Crufts, held each year in March in Great Britain, is billed as the world’s largest dog show, and most years that is, indeed, true. A time or two over the past half-dozen years, the entry at the FCI World Dog Show may have surpassed that at Crufts, but the show that celebrates its 121st event this year, if not always strictly the largest numerically, is considered by many to be the grandest.
For so many years, the dog show founded in 1891 by Charles Crufts has been the pride of the British dog show world and beloved by the average British citizen as well. Its first show drew about 2,000 dogs, but by 1936 it had grown to over 10,600 dogs entered in 80 breeds. At its 100th anniversary in 1991, the Guiness Book of World Records officially named Crufts the world’s largest dog show; that year there were 22,973 conformation entries. When all events are included, the show typically draws 27,000 to 28,000 dogs, and it is estimated that more than 150,000 spectators attend.
Of course, today the dog show that is held in Birmingham, England, about 100 miles outside London, is quite a different event than it was more than 100 years ago – or for that matter even 10 years ago. The first major transformation the four-day event underwent in its modern iteration began in 2001, when the first phase of the Pet Travel Scheme (PETS) was put into effect, essentially permitting dogs, cats and other pets into the U.K. from several European Union countries without being subjected to the six-month quarantine previously required.
Within just a year or so, the U.S., Canada and Australia also became part of PETS, and, with foreign dogs now eligible to enter the famous dog show, things would never again be quite the same.
U.K. Crisis Tempers the Invasion…For Now
The first year that dogs from Europe were allowed to enter Crufts, 2001, turned out to be the year that, for quite some time, we wondered if there would be a Crufts. In mid-February of that year, foot-and-mouth disease was discovered in some pigs in Essex, in eastern England. Within 24 hours an outbreak was confirmed, and before a week had passed thousands of cattle and pigs on eight farms had to be destroyed.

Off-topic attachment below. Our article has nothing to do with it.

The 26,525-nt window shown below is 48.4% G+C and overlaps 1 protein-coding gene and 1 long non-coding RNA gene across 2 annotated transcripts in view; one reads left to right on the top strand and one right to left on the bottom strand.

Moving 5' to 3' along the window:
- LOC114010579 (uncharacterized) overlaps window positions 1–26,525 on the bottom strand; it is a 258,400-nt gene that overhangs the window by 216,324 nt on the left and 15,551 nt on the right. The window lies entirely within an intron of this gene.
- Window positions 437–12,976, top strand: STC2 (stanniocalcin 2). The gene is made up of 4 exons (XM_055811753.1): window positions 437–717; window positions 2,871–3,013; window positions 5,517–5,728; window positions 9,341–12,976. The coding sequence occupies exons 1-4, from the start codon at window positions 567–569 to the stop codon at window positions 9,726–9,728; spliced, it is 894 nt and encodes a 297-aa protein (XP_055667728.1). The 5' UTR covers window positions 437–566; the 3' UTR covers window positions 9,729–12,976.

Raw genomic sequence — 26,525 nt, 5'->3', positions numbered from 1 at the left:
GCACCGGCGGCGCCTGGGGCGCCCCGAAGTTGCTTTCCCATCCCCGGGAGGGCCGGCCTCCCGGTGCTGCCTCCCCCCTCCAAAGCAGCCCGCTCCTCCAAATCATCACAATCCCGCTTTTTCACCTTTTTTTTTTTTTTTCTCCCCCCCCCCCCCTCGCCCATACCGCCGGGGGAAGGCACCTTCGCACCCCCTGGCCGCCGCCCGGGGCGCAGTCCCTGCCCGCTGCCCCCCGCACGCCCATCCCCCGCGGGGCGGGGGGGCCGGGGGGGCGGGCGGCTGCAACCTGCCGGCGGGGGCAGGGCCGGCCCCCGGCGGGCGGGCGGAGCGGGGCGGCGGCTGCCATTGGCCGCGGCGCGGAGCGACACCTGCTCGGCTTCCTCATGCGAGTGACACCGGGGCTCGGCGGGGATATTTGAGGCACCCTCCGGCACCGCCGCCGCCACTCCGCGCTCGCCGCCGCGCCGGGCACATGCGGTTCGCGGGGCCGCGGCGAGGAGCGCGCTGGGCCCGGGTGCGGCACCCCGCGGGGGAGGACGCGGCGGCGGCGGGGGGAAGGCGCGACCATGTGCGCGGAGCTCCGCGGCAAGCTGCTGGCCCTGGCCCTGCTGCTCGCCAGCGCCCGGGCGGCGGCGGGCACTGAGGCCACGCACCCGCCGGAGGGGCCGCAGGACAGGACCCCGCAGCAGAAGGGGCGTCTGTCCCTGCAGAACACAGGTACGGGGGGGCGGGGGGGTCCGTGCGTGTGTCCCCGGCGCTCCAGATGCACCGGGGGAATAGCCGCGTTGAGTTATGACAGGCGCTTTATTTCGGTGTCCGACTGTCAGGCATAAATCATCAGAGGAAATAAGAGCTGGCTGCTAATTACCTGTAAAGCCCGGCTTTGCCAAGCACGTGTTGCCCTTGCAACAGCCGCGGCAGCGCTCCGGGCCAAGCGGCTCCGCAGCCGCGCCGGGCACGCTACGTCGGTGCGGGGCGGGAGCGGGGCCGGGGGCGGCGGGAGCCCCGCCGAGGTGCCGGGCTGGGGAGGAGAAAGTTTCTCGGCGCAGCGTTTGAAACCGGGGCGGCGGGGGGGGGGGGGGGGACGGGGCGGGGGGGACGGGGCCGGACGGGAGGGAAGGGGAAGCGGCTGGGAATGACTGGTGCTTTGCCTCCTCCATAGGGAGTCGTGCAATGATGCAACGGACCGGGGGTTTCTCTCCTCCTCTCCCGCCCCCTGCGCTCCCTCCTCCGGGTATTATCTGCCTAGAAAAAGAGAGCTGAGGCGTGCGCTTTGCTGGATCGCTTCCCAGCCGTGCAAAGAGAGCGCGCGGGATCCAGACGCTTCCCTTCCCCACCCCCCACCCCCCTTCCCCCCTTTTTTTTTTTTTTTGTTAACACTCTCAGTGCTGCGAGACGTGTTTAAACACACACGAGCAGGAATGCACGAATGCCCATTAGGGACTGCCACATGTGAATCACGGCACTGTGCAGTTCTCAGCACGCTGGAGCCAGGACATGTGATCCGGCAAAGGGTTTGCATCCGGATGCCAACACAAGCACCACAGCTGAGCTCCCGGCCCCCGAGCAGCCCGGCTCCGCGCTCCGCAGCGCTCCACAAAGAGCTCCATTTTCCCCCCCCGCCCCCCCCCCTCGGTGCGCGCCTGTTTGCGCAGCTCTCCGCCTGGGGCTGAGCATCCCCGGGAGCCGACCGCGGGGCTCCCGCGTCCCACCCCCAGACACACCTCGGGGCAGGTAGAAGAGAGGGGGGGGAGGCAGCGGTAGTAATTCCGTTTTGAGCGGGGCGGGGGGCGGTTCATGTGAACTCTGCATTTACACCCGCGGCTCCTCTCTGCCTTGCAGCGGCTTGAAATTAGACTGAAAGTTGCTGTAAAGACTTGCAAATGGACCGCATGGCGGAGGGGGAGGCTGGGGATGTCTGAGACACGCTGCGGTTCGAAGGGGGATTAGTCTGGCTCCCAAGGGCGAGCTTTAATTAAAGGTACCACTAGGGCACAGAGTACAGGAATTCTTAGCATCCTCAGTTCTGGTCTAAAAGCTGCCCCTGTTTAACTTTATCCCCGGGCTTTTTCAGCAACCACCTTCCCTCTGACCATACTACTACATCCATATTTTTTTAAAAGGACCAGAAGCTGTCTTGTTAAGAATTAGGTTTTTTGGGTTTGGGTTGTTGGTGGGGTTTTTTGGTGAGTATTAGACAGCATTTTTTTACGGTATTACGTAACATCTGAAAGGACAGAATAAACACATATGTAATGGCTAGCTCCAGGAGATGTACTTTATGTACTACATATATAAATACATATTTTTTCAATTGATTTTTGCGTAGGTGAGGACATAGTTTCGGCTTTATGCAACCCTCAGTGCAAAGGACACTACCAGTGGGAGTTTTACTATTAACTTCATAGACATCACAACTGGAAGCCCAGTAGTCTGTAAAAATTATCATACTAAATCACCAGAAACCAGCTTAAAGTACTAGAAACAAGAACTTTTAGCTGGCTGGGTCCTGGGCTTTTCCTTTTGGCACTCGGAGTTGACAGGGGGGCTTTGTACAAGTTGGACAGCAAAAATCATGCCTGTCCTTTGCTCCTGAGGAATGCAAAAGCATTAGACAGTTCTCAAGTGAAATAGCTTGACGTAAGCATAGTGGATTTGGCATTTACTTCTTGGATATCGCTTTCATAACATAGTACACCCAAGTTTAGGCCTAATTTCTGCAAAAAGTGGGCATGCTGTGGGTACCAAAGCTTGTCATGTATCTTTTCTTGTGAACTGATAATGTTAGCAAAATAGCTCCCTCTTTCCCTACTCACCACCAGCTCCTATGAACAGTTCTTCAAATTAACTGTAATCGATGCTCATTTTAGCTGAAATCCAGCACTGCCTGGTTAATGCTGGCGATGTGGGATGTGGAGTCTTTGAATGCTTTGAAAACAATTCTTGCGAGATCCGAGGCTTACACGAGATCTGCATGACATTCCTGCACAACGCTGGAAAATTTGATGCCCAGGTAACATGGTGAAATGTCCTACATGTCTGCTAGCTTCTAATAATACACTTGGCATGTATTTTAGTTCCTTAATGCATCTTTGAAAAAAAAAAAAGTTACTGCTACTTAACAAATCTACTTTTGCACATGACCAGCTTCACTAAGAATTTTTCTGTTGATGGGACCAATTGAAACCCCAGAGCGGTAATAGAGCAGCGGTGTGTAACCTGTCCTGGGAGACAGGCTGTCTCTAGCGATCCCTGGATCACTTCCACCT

As more and more cases of the malady were found on farms across England, then in Scotland and Northern Ireland, the government asked citizens to avoid traveling near farmland to prevent the highly contagious disease from spreading further. While foot-and-mouth does not affect dogs, show organizers shared the concern that people traveling to and from Crufts might inadvertently aid in spreading the disease, and the show was postponed indefinitely.
The last confirmed case of foot-and-mouth was found in Cumbria on September 30, 2001, but by May of that year the crisis was well enough in hand that Crufts went ahead. All of the uncertainty kept all but a handful of foreign exhibits away. Just two placements in one Group, Working, gave evidence that foreign dogs now able to travel to Crufts might significantly impact the shows results
. The Group was won by the Italian Siberian Husky, Int. Ch. Cry Out, bred and owned by Cristina Rimini and Davide Capanni and Group Third went to the Great Dane, multi-Ch. Hotpoints Welcome Mr. Blue, bred and owned by Boni Moen of Norway.
According to the BBC, by the time the foot-and-mouth epidemic of 2001 ended, there had been approximately 2,030 confirmed cases in the U.K. and Northern Ireland, and approximately 6 million animals, including cattle, pigs, sheep and goats, had to be slaughtered.
By January of 2002, the Crufts agricultural crisis was over, and the second year that foreign dogs were eligible to enter Crufts, there were 21,000 conformation entries, with only 344 from outside the U.K. Most entries were from England’s neighbor, the Netherlands, but the dog that arrived in Birmingham to change the history of the show was from Scandinavia.
Going into the show that year, a couple of British dogs were favored to make it to the top. The Top Dog of all breeds in 2001 was the Pekingese, Eng. Ch. Yakee A Dangerous Liaison (familiar today as the sire of America’s all-time top Toy, Eng. Am. Ch. Yakee If Only and great-great-grandsire of our Westminster BIS-winning ‘Malachy’). Also, well-known British handler Michael Coad was showing a white Standard Poodle, Int. Eng. Ch. Del Zarsoso Con Gancho, about which there was some buzz.